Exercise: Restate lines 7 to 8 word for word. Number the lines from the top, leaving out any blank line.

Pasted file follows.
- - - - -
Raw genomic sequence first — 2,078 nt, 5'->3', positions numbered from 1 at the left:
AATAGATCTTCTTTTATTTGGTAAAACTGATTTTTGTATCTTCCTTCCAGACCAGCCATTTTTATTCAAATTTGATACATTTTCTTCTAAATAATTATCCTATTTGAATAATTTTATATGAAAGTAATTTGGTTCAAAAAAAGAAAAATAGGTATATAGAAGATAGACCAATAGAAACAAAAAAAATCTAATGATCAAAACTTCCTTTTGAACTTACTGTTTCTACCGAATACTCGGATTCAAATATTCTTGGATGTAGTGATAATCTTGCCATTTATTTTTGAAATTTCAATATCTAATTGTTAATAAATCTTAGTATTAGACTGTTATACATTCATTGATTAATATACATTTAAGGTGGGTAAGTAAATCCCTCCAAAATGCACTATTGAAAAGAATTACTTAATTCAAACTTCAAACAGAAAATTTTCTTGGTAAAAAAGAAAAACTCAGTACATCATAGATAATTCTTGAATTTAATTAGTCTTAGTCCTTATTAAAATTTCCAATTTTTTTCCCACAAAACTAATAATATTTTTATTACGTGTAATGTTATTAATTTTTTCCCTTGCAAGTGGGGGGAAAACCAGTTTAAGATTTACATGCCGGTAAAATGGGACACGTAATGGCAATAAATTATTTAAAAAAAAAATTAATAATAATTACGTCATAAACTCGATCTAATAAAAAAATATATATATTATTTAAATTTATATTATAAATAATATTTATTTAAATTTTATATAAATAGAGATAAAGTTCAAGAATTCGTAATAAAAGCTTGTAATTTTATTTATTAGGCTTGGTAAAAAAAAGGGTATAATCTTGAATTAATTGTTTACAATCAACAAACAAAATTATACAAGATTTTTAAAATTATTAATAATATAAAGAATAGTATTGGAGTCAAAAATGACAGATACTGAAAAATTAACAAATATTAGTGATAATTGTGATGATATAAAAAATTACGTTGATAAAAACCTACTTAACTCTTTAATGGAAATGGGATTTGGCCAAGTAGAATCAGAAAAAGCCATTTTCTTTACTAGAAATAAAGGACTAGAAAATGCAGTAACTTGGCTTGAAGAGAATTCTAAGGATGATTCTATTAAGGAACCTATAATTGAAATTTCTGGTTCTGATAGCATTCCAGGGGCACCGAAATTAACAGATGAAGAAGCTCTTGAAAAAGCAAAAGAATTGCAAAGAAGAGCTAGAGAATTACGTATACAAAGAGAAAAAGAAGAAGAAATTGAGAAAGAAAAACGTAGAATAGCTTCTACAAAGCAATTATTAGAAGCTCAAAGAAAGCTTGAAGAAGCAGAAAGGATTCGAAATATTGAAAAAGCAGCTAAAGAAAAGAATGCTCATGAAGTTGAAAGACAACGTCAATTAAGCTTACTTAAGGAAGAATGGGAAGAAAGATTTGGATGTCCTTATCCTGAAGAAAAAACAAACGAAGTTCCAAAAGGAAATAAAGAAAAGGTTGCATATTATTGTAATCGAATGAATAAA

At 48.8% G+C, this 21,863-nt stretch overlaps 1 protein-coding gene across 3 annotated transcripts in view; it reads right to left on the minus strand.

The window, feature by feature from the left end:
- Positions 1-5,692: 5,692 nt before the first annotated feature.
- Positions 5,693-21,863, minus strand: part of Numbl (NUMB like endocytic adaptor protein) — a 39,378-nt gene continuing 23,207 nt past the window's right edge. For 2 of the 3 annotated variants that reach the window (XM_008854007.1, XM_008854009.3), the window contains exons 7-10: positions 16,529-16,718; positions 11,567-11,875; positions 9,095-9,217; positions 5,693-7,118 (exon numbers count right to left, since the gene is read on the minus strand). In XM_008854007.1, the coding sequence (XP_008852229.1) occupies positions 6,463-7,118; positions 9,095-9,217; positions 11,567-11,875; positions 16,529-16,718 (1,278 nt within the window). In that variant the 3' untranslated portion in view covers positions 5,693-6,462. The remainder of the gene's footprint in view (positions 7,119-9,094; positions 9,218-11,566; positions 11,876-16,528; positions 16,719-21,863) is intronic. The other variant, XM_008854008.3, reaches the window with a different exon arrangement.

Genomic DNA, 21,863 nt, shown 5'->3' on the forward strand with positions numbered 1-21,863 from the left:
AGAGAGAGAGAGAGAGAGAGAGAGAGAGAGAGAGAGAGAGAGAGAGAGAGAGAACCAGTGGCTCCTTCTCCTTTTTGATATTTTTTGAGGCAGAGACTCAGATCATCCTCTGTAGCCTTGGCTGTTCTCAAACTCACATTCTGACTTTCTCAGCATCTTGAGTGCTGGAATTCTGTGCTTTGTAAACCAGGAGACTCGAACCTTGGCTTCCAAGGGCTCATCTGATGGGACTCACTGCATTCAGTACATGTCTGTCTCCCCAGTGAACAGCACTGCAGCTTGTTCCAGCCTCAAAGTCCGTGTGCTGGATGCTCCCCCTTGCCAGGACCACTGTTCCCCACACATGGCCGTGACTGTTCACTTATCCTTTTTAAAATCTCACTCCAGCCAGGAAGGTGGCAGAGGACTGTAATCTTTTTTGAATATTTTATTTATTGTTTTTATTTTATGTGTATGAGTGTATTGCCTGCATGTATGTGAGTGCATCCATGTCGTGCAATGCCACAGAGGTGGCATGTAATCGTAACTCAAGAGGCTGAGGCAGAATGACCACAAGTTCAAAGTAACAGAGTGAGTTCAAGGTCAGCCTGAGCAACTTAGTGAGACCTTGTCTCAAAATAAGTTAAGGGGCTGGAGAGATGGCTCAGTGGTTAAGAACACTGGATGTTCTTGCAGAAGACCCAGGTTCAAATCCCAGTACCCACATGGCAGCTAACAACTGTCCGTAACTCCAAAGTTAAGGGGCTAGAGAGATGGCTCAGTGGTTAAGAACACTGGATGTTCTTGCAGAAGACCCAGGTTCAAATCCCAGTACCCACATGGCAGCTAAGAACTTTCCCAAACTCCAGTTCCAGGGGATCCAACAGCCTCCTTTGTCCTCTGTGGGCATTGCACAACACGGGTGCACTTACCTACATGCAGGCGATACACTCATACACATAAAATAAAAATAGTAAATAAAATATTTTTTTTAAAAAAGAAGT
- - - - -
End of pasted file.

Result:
Genomic DNA, 21,863 nt, shown 5'->3' on the forward strand with positions numbered 1-21,863 from the left:
AGAGAGAGAGAGAGAGAGAGAGAGAGAGAGAGAGAGAGAGAGAGAGAGAGAGAACCAGTGGCTCCTTCTCCTTTTTGATATTTTTTGAGGCAGAGACTCAGATCATCCTCTGTAGCCTTGGCTGTTCTCAAACTCACATTCTGACTTTCTCAGCATCTTGAGTGCTGGAATTCTGTGCTTTGTAAACCAGGAGACTCGAACCTTGGCTTCCAAGGGCTCATCTGATGGGACTCACTGCATTCAGTACATGTCTGTCTCCCCAGTGAACAGCACTGCAGCTTGTTCCAGCCTCAAAGTCCGTGTGCTGGATGCTCCCCCTTGCCAGGACCACTGTTCCCCACACATGGCCGTGACTGTTCACTTATCCTTTTTAAAATCTCACTCCAGCCAGGAAGGTGGCAGAGGACTGTAATCTTTTTTGAATATTTTATTTATTGTTTTTATTTTATGTGTATGAGTGTATTGCCTGCATGTATGTGAGTGCATCCATGTCGTGCAATGCCACAGAGGTGGCATGTAATCGTAACTCAAGAGGCTGAGGCAGAATGACCACAAGTTCAAAGTAACAGAGTGAGTTCAAGGTCAGCCTGAGCAACTTAGTGAGACCTTGTCTCAAAATAAGTTAAGGGGCTGGAGAGATGGCTCAGTGGTTAAGAACACTGGATGTTCTTGCAGAAGACCCAGGTTCAAATCCCAGTACCCACATGGCAGCTAACAACTGTCCGTAACTCCAAAGTTAAGGGGCTAGAGAGATGGCTCAGTGGTTAAGAACACTGGATGTTCTTGCAGAAGACCCAGGTTCAAATCCCAGTACCCACATGGCAGCTAAGAACTTTCCCAAACTCCAGTTCCAGGGGATCCAACAGCCTCCTTTGTCCTCTGTGGGCATTGCACAACACGGGTGCACTTACCTACATGCAGGCGATACACTCATACACATAAAATAAAAATAGTAAATAAAATATTTTTTTTAAAAAAGAAGT